Ask most Māori and they will have their own personal story to follow the answer to the question, ‘how important is pronunciation anyway’? The ones with a lingering sting often relate to names of people and places precious to them. They can tell you who, where, and what happened blow by blow with the lasting, albeit unintended impact, when a name or word is repeatedly mispronounced.
Pronunciation is a hard one to talk about. Focus on it too much and people can feel offended, affronted, and be put off even trying. Don’t focus on it and the status quo reigns. Watching my son live with a Māori name on a daily basis leads me to spend a little time shining some light on the topic, to share a story or two, and some tips for the kete.
My story starts with me, Nichole Catherine Gully, a good Pākehā name given to me by my plump Pākehā mum, from Porirua. Although renowned in many an East Coast wharekai for her perfect pavs, my mama bear was not one for reo, never learned it, and she had many a reason to avoid learning to pronounce things in Māori. My sisters and I would constantly cringe and correct to no avail.
….and then DUN DUN!!!… her mokopuna were born.
Manukorihi Mia Arita Wilson, John Kanuta Rewiri, Wiremu Michael Rewiri, and my boy, Tanirau Tahurākau Inia… and she HAD to learn to say their names. Boy did things change like the Pantene advert promised. On their arrival, she finally got why it was important and went about working out how she was going to make it work for her. Choosing avoidance and reasons was no longer an option. Some of these strategies are shared below.
How hard is it?
So let’s unpack some of Mama Thelma’s reasons, because she does make some valid points. Learning a language is hard work; getting your ear tuned in and tongue twisted around new words is not easy. The research argues that there is a critical period in language learning, and although a second language can successfully be learned as an adult (not just as a kid), developing a native-like accent is often NOT achievable. However, improving accent is VERY possible. This is especially true in Māori, as most of the sounds are also present in English; it’s all about cracking the code and matching up the puzzle pieces like the following examples:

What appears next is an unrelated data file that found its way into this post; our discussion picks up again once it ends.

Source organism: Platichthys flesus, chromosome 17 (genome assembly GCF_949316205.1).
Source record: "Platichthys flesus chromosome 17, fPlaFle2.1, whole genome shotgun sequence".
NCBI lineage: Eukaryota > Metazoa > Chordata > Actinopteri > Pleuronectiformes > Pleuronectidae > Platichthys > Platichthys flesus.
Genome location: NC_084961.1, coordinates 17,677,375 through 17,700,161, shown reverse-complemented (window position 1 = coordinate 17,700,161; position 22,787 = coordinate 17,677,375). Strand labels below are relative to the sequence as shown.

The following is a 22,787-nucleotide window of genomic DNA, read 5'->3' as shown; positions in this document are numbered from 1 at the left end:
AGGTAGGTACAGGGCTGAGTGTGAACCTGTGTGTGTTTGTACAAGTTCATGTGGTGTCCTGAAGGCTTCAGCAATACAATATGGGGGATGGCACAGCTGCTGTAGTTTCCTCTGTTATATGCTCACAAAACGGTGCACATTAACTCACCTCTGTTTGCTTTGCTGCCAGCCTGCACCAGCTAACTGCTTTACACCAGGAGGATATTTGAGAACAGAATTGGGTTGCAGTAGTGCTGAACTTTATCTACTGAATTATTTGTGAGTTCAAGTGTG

Today is Tūrei, the number two day is Tūrei
Dead eel mouldy
Many errors in pronunciation are made because people read Māori words with their English reading glasses (coding). The first example, Tūrei, sounds similar to the English ‘Two day’, and ‘te reo Māori’ to, ‘Dead eel mouldy’. The same letters, but the codes are quite different. Some letters make different sounds, like wh, r, t, ng, as do the vowels and vowel blends. And if that wasn’t enough, how we break up syllable sounds in a word is also not the same. So much to remember!!! It’s all about tips, tricks, time you commit, but most of all knowing for yourself why giving it a good crack is important.
Some tips and tricks.
There are loads of websites, apps, and books that have pronunciation guides and tips like Kōrero Māori. Below are some of the tried and true top tips I have used and shared.
I don’t make mistakes. My hypotheses merely require reformulation.
The inter-language continuum (my favourite second-language acquisition theory) taught me as a language learner and a self-professed perfectionist, that I NEVER make language mistakes. What a weight that lifted! Instead, on the language-learning journey we make and test language hypotheses. Some are spot on, others need reviewing and resetting so we right-shift along the continuum from newbie to being in closer proximity to a native-like speaker.
There are two groups who live on the continuum. The right-shift travellers are the Wants to, Tries to, who just do it, then there are the Can’ts, Won’ts who don’t. They have set up camp and aren’t ready to shift yet, and may not. The continuum gave me the power and permission to give everything a crack without all the pressure of getting it WRONG. When I owned that, right-shifting was smoother. I now gift this to you, if you don’t already own one — and here is a spare one to share with a friend. Choose to do with it, what you will.
Moral of the story is Mama Thelma found bigger reasons WHY, to over shadow the WHY NOTS, and sniffed out strategies that worked for her. She’s nudging right on the continuum, and in our whānau Manukorihi Mia Arita Wilson, John Kanuta Rewiri, Wiremu Michael Rewiri and Tanirau Tahurākau Inia know their plump, Pākehā nan from Porirua wants to, tries to, and does say their names with all the love and respect they deserve.
Latest posts by Nichole Gully (see all)
- Engaging Māori students and whānau in future-focused education - October 18, 2016
- Kei te kapakapa rānei te ngākau o te reo Māori? E kai ngā mata i te rā! — Spotlight on Charisma Rangipunga - October 17, 2016
- How important is pronunciation anyway? How hard is it really? - December 12, 2014